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[whitespace] Perry Farrell
Photograph by Dan Pulcrano

Israel Vibration: Perry Farrell visits a cave by the Dead Sea in 1998. The sun-worshipping, celibate Essenes lived there once.

Perry's Jubilee

Jane's Addiction has risen from the ashes again, and this time, its lead singer wants to transform the world, not just change it.

By Dan Pulcrano

AFTER HIKING INTO an Essene cave on the rocky cliffs overlooking the Dead Sea's western shore, Perry Farrell warbles a mystical chant. The Essenes were Hebrew renegades who rejected ancient Jerusalem's material corruption to pursue lives of righteous piety, abstaining from every manner of impure thought and deed. Amazingly, these ascetic contemporaries of Jesus have managed to channel their wail through rock's pre-eminent prophet of flesh and hedonism, a man whose evangelism of hard drugs, body art and all manner of sexual expression have made him an icon of fringe culture.

Seven years earlier, Farrell had launched the original touring rock festival, Lollapalooza, which made its debut in July 1991 at Shoreline Amphitheatre. Keyboard-heaving Trent Reznor brought his little-known Nine Inch Nails to the stage that year. Nirvana, whose album Nevermind had just hit the charts, didn't make the bill; Cobain and Co. were playing rooms like Santa Cruz's Catalyst at the time. Pearl Jam was about to release its first album.

The band that Farrell fronted, Jane's Addiction, went out at the top of its game as Lollapalooza's headliner. Emerging from Southern California beach culture, the band fused heavy metal and punk to create a high-energy sound and cultural tension that snapped a decade out of a diabetic coma induced by oversweetened Jersey rock and Brit pop--Depeche Mode, Duran Duran, Culture Club and ... Phil Collins.

It was the second time rock & roll had been rescued from near-death. A decade before, bands like the Ramones, the Sex Pistols, the Pretenders and the Clash slapped urgency back into a musical form that fell over the railing around the time that the Eagles released, um, "Take It Easy." When the pendulum reversed again, it swung to danceable New Wave and modern rock, along with the early manifestations of electronic dance music. That eclipsed "this big dark cloud that had been punk," Duran Duran's Simon Le Bon effused in an interview. "Everyone was just so happy to ... just let it rip and let the colors out and have some fun. It was just fantastic."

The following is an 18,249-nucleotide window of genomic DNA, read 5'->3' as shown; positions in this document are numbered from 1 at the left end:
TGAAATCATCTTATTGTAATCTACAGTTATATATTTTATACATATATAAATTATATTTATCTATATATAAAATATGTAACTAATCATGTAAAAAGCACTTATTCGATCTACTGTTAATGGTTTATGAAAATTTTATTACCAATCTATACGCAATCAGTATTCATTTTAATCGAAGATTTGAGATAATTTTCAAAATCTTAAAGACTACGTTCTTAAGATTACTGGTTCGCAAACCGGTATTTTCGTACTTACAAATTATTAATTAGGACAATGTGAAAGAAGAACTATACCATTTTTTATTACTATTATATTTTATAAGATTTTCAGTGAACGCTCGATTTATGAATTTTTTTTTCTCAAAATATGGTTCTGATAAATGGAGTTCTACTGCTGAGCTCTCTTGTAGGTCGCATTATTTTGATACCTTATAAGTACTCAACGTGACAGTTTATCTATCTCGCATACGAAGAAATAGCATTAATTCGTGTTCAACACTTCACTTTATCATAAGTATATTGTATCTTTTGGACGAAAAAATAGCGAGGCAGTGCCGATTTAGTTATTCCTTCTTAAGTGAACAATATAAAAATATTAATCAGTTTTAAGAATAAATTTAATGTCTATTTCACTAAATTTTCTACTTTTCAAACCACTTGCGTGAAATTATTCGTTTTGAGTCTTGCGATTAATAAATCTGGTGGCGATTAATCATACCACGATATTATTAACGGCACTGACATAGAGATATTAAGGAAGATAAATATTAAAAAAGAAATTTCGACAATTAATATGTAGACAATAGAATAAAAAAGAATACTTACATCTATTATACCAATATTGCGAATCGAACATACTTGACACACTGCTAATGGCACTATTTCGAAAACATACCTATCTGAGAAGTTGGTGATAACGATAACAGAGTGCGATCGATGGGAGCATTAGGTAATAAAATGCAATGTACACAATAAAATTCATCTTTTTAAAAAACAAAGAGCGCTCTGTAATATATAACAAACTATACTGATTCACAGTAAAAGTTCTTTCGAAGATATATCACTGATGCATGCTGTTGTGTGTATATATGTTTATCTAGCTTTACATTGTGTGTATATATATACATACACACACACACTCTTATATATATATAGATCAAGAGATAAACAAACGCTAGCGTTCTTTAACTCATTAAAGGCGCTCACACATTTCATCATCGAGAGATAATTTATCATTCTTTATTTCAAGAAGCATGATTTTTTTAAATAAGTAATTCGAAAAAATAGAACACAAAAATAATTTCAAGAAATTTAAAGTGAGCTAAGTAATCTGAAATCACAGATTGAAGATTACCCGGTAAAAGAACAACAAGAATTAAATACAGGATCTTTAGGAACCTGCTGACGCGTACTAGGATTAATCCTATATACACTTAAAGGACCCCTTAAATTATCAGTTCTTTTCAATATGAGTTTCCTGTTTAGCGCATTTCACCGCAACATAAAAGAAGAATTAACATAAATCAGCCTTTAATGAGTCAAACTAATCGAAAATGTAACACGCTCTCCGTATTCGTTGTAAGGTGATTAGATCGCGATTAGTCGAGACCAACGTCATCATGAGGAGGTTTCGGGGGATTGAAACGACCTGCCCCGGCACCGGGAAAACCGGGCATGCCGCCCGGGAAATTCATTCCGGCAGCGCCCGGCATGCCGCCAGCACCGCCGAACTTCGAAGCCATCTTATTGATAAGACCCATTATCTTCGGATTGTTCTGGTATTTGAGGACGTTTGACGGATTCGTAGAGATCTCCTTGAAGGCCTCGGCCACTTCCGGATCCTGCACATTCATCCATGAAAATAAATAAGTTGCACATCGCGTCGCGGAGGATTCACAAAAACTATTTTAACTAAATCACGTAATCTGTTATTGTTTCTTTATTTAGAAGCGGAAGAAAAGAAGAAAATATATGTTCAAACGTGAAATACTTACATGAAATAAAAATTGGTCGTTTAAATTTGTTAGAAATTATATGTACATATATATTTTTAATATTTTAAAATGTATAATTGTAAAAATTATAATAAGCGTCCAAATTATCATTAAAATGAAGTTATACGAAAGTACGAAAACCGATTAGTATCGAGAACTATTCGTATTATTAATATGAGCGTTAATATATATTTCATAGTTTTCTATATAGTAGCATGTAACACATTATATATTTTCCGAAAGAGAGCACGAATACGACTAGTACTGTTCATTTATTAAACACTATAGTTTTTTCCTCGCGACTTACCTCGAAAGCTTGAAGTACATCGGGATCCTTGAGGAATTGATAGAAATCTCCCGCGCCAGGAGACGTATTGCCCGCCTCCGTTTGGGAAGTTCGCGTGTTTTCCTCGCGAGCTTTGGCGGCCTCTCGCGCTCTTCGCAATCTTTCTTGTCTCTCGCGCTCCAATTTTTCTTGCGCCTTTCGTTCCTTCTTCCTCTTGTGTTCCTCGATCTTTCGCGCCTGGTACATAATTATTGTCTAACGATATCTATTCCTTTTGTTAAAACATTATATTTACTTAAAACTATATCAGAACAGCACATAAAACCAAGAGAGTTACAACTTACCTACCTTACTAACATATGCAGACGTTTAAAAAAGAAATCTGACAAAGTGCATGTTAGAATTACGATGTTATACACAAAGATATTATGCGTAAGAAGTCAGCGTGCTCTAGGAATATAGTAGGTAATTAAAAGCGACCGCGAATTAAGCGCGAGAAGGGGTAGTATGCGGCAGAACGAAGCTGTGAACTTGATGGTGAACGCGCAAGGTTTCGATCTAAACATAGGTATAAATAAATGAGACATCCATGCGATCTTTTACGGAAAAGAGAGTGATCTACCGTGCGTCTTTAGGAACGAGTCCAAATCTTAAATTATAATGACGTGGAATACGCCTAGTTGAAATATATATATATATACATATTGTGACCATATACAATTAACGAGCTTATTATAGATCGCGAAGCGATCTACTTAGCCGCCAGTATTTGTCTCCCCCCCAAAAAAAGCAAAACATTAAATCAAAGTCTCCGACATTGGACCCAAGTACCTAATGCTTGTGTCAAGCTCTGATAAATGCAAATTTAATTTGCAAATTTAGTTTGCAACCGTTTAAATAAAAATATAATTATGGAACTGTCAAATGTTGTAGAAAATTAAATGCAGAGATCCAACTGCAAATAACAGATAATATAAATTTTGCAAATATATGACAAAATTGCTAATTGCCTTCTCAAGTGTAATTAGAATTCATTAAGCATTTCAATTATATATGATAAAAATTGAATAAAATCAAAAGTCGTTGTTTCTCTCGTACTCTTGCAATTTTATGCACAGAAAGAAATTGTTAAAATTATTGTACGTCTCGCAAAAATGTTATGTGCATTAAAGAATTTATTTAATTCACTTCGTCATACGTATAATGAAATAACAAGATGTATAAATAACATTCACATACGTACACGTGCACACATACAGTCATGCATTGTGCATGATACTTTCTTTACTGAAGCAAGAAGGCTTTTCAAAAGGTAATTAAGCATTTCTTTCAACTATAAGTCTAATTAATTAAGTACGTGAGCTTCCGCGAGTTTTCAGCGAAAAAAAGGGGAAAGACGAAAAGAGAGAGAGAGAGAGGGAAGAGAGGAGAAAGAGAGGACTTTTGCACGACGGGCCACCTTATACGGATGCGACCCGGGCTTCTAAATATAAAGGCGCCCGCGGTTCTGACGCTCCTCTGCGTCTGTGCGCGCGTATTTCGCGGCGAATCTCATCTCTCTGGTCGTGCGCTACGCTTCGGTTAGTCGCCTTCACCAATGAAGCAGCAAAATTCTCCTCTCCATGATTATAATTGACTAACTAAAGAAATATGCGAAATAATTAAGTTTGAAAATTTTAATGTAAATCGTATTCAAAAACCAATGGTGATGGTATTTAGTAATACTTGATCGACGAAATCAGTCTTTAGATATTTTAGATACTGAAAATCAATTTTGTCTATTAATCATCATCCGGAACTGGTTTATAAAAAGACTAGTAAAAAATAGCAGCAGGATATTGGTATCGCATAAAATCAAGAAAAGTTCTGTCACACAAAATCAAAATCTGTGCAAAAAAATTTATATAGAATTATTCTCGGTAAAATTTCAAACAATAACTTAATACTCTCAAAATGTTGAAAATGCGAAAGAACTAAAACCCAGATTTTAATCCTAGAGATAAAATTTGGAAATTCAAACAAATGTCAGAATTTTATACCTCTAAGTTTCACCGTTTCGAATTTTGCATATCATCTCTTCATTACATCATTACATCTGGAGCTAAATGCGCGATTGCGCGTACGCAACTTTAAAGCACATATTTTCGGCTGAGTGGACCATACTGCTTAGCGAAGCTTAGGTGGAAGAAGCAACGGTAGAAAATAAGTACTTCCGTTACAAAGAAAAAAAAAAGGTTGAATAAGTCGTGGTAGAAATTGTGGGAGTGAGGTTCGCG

It was also, for the most part, vapid.


Relapsing: Gina Arnold takes a look at Jane's Addiction.


The cloud returned at the sunset of the Reagan holiday in 1988. Jane's Addiction's first major-label album, Nothing's Shocking, hit stores that year. The band's April 1989 show at the now-defunct Santa Clara club One Step Beyond offered compelling proof that rock still had something to say. Ritual De Lo Habitual, which included such songs as "Been Caught Stealing," followed, and Jane's Addiction sold out San Jose State's event center on the eve of the Gulf War. With only two complete albums, it could count on airplay, pack arenas and amphitheaters and enjoy the fruits of commercial success. Instead, the most influential band of its era broke up.

Nonetheless, alternative rock had been born. As America slipped into recession, deep-voiced Seattle grunge displaced funked-up L.A. art metal to dominate the subgenre. A endless parade of skater bands and heroin rockers followed, each one seemingly adding more tattoos, piercings, overdoses, obscenity and thrashing to their repertoire. A parade of Lollapalooza-inspired festivals--Warped, Lilith, Smokin' Grooves, Ozzfest--filled the multiplying number of open-air venues for a while.

Now, a decade later, Jane's Addiction, the band that started it all, returns to Mountain View, location of the first portable festival, with arguably the most eagerly awaited tour of the season. Which is a little unusual for a band that hasn't released an album of new material in more than a decade.

FARRELL, BORN BERNSTEIN, descends from the caves to the waiting car below. Ahmed points his white taxi toward the next non sequitur in a land of paradox. As the September sun sets, the diesel Mercedes enters the center of Hebron, where a mosque and synagogue coexist precariously above the Cave of Machpelah, the presumed resting place of biblical patriarchs Abraham, Isaac and Jacob and matriarchs Rebecca and Leah. Soldiers in full gear guard the entrance. Inside, a crowd of about 5,000 commemorates the Sabbath that falls between Judaism's two holiest days of the year.